The Designer At A Glance
George Nakashima changed the way that many designers worked with wood. He believed that wooden furniture takes on a life of its own, and encouraged designers to have more direct contact with the natural materials they use.
The Life Behind The Design
It should come as no surprise that one of the 20th century’s foremost woodworkers grew up surrounded by the natural beauty of the Pacific Northwest. George Nakashima was born in Spokane, Washington in 1905, and his fascination with wood began at an early age.
Along with studying forestry, Nakashima earned a Master’s in architecture at the University of Washington. With his degree in hand, he sold off his car and started a worldwide trip — during which he practiced and expanded his craft in Paris, Tokyo and India.
Upon returning to the U.S. in 1942 in the midst of World War II, Nakashima and his family were imprisoned and forcibly relocated to a Japanese American internment camp in Idaho. There he learned traditional Japanese carpentry techniques from another detained man, refocusing him on the intimate connection between artist and material.
Blending such varied influences from American Modern styles to traditional Japanese woodworking, Nakashima ushered in a new wave of appreciation for wood in particular. He believed that natural materials had individuality that should be studied, understood and respected. Many of his tables, for instance, have natural, unfinished edges to preserve the wood’s individuality.
While Nakashima died in 1990, his home near New Hope, Pennsylvania still stands as a testament to his mastery of woodworking. The George Nakashima House, Studio and Workshop was recognized as a National Historic Landmark in 2014, and is open to the public.
Notable Works: Altar for Peace
Aside from Nakashima’s timeless masterpieces, his legacy also includes the Nakashima Foundation for Peace. Nakashima considered himself a “Hindu Catholic Shaker Japanese American” — a man of many backgrounds striving for greater connection between humankind.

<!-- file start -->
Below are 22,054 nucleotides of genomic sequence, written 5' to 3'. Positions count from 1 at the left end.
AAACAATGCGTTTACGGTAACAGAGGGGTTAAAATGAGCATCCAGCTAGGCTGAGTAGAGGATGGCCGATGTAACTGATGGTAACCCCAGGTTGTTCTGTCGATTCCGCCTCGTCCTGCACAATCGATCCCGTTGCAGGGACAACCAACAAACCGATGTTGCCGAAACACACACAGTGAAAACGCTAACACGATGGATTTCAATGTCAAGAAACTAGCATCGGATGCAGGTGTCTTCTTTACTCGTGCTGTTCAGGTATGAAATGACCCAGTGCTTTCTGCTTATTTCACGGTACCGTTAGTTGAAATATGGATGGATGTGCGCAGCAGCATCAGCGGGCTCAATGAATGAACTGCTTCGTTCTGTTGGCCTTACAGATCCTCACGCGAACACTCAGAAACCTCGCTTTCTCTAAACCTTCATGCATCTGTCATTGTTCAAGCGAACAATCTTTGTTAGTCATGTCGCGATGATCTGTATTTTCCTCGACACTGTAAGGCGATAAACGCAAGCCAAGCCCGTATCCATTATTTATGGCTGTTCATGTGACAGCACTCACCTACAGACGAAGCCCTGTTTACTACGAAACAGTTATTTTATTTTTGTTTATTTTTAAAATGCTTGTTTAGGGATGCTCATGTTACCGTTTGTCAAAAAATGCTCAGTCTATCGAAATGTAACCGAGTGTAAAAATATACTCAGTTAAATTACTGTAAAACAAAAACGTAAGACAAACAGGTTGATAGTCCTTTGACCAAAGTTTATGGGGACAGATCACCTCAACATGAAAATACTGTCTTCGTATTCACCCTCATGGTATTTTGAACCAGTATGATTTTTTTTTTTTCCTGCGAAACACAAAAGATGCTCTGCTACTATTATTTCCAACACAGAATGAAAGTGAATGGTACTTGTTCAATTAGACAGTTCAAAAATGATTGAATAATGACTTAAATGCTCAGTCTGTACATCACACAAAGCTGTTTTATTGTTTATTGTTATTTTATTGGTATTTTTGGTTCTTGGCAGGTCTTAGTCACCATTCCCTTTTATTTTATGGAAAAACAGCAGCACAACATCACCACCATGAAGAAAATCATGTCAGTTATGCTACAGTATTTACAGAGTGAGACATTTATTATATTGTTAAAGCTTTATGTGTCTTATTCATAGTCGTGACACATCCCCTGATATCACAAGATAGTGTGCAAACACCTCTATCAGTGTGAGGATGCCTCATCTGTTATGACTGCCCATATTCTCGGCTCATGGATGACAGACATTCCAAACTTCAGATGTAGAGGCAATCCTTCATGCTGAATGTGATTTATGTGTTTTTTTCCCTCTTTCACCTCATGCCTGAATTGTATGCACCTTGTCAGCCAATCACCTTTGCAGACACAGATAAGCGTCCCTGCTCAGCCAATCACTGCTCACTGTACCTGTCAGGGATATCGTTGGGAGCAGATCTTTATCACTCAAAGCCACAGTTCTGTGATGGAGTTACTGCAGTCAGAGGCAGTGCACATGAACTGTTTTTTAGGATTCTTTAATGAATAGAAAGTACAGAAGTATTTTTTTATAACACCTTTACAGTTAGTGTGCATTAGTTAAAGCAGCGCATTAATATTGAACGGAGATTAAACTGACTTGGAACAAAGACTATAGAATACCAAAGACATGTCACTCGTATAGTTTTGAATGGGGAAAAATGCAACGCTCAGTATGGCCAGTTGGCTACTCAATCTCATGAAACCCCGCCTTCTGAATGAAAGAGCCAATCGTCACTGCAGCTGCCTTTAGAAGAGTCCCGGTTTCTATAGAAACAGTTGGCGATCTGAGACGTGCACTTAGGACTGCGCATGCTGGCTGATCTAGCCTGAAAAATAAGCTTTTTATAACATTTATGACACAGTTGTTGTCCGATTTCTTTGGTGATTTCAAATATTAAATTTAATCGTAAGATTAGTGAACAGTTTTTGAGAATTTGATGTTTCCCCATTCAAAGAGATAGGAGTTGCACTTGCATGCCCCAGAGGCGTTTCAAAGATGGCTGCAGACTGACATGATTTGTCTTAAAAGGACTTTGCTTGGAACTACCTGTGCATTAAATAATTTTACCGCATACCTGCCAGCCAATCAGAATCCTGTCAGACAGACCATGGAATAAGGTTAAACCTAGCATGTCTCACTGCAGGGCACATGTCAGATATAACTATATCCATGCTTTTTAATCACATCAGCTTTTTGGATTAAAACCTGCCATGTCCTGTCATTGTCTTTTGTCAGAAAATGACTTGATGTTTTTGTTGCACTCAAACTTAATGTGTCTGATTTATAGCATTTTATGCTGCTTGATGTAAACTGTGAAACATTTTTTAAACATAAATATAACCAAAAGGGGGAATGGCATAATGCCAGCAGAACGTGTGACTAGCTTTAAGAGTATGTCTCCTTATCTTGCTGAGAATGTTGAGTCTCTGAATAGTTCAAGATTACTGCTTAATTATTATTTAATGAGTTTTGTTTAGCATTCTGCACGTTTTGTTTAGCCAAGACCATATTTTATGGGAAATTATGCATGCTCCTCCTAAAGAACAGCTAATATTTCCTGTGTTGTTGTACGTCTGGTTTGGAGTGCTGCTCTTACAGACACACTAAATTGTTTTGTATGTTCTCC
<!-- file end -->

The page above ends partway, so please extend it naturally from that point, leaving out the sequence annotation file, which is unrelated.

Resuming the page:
“A symbol is needed—something tangible like the toe of St. Peter’s statue in the Vatican,” Nakashima wrote. “It will be a symbol, a token of man’s aspirations for a creative and beautiful peace, free of political overtones; an expression of love for his fellow man.”
The symbol came to Nakashima in the form of a walnut tree, from which he fashioned a 12-foot-long table he named the Altar for Peace. The table was placed in the Cathedral of St. John the Divine in New York City, where it was blessed by holy people of all faiths in the company of diplomats from around the world.
Nakashima imagined a total of six Altars of Peace, one for each habitable continent, but he only completed one before his passing. Today there are three Sacred Peace Tables across the globe, each built in Nakashima’s workshop — Nakashima’s original in NYC for North America, one in Moscow for Europe, and one in Auroville, India for Asia. As of writing, there is a fourth table being planned in Cape Town for Africa.
Liberty & 33rd & George Nakashima
Nakashima’s unparalleled aptitude for woodworking is prevalent across his pieces in our collection. Find your next Nakashima piece at Liberty & 33rd, and admire the individuality of the natural form.